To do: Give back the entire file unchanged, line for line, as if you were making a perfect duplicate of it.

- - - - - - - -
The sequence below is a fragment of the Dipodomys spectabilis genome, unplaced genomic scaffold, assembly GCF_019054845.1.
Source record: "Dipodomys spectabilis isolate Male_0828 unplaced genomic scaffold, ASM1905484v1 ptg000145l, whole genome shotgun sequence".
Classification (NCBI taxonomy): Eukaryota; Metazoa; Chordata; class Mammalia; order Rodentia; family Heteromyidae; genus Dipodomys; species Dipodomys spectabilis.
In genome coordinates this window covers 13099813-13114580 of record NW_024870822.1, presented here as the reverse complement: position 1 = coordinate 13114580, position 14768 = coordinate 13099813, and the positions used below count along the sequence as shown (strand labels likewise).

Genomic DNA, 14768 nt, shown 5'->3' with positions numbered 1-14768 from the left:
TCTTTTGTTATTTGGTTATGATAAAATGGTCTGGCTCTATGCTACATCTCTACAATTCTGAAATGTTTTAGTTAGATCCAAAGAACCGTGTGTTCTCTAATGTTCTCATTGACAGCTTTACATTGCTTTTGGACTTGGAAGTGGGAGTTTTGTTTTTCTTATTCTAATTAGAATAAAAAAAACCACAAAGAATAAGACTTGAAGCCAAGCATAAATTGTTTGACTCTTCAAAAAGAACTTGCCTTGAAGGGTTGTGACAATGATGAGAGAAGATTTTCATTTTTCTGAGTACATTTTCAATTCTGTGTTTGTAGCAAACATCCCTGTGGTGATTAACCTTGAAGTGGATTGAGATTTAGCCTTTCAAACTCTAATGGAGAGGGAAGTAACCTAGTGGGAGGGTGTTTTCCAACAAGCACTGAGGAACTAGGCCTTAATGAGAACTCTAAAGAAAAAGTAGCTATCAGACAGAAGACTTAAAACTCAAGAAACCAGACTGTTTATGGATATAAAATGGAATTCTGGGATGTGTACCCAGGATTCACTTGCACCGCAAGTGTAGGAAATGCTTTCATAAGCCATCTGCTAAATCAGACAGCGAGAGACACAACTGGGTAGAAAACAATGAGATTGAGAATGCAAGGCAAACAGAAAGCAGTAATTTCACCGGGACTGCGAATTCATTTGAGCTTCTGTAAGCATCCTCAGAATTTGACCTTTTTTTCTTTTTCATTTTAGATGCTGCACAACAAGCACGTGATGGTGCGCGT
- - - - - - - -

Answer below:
The sequence below is a fragment of the Dipodomys spectabilis genome, unplaced genomic scaffold, assembly GCF_019054845.1.
Source record: "Dipodomys spectabilis isolate Male_0828 unplaced genomic scaffold, ASM1905484v1 ptg000145l, whole genome shotgun sequence".
Classification (NCBI taxonomy): Eukaryota; Metazoa; Chordata; class Mammalia; order Rodentia; family Heteromyidae; genus Dipodomys; species Dipodomys spectabilis.
In genome coordinates this window covers 13099813-13114580 of record NW_024870822.1, presented here as the reverse complement: position 1 = coordinate 13114580, position 14768 = coordinate 13099813, and the positions used below count along the sequence as shown (strand labels likewise).

Genomic DNA, 14768 nt, shown 5'->3' with positions numbered 1-14768 from the left:
TCTTTTGTTATTTGGTTATGATAAAATGGTCTGGCTCTATGCTACATCTCTACAATTCTGAAATGTTTTAGTTAGATCCAAAGAACCGTGTGTTCTCTAATGTTCTCATTGACAGCTTTACATTGCTTTTGGACTTGGAAGTGGGAGTTTTGTTTTTCTTATTCTAATTAGAATAAAAAAAACCACAAAGAATAAGACTTGAAGCCAAGCATAAATTGTTTGACTCTTCAAAAAGAACTTGCCTTGAAGGGTTGTGACAATGATGAGAGAAGATTTTCATTTTTCTGAGTACATTTTCAATTCTGTGTTTGTAGCAAACATCCCTGTGGTGATTAACCTTGAAGTGGATTGAGATTTAGCCTTTCAAACTCTAATGGAGAGGGAAGTAACCTAGTGGGAGGGTGTTTTCCAACAAGCACTGAGGAACTAGGCCTTAATGAGAACTCTAAAGAAAAAGTAGCTATCAGACAGAAGACTTAAAACTCAAGAAACCAGACTGTTTATGGATATAAAATGGAATTCTGGGATGTGTACCCAGGATTCACTTGCACCGCAAGTGTAGGAAATGCTTTCATAAGCCATCTGCTAAATCAGACAGCGAGAGACACAACTGGGTAGAAAACAATGAGATTGAGAATGCAAGGCAAACAGAAAGCAGTAATTTCACCGGGACTGCGAATTCATTTGAGCTTCTGTAAGCATCCTCAGAATTTGACCTTTTTTTCTTTTTCATTTTAGATGCTGCACAACAAGCACGTGATGGTGCGCGT